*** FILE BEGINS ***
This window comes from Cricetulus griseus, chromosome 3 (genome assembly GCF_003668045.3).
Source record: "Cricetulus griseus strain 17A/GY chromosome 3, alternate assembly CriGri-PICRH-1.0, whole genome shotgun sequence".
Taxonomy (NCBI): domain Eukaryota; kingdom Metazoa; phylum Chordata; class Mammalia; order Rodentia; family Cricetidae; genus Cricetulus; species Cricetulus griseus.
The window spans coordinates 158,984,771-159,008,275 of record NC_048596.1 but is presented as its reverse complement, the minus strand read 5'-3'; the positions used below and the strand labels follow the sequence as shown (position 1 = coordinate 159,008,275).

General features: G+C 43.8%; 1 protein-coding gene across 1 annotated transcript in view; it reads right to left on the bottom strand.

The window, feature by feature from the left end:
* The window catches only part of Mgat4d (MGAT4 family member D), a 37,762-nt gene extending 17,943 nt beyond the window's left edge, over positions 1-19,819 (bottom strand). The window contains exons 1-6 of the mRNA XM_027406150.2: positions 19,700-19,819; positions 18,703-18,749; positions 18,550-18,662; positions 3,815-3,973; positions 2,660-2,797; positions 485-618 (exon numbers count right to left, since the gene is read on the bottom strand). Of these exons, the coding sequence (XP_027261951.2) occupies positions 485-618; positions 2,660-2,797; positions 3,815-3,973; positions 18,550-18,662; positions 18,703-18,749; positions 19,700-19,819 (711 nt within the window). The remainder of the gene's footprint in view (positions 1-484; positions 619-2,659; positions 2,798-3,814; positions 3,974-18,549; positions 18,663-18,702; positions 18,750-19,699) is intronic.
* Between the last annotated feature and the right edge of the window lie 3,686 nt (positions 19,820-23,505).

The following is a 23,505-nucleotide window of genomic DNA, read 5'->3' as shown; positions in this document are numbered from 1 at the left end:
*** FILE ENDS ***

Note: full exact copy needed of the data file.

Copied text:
This window comes from Cricetulus griseus, chromosome 3 (genome assembly GCF_003668045.3).
Source record: "Cricetulus griseus strain 17A/GY chromosome 3, alternate assembly CriGri-PICRH-1.0, whole genome shotgun sequence".
Taxonomy (NCBI): domain Eukaryota; kingdom Metazoa; phylum Chordata; class Mammalia; order Rodentia; family Cricetidae; genus Cricetulus; species Cricetulus griseus.
The window spans coordinates 158,984,771-159,008,275 of record NC_048596.1 but is presented as its reverse complement, the minus strand read 5'-3'; the positions used below and the strand labels follow the sequence as shown (position 1 = coordinate 159,008,275).

General features: G+C 43.8%; 1 protein-coding gene across 1 annotated transcript in view; it reads right to left on the bottom strand.

The window, feature by feature from the left end:
* The window catches only part of Mgat4d (MGAT4 family member D), a 37,762-nt gene extending 17,943 nt beyond the window's left edge, over positions 1-19,819 (bottom strand). The window contains exons 1-6 of the mRNA XM_027406150.2: positions 19,700-19,819; positions 18,703-18,749; positions 18,550-18,662; positions 3,815-3,973; positions 2,660-2,797; positions 485-618 (exon numbers count right to left, since the gene is read on the bottom strand). Of these exons, the coding sequence (XP_027261951.2) occupies positions 485-618; positions 2,660-2,797; positions 3,815-3,973; positions 18,550-18,662; positions 18,703-18,749; positions 19,700-19,819 (711 nt within the window). The remainder of the gene's footprint in view (positions 1-484; positions 619-2,659; positions 2,798-3,814; positions 3,974-18,549; positions 18,663-18,702; positions 18,750-19,699) is intronic.
* Between the last annotated feature and the right edge of the window lie 3,686 nt (positions 19,820-23,505).

The following is a 23,505-nucleotide window of genomic DNA, read 5'->3' as shown; positions in this document are numbered from 1 at the left end: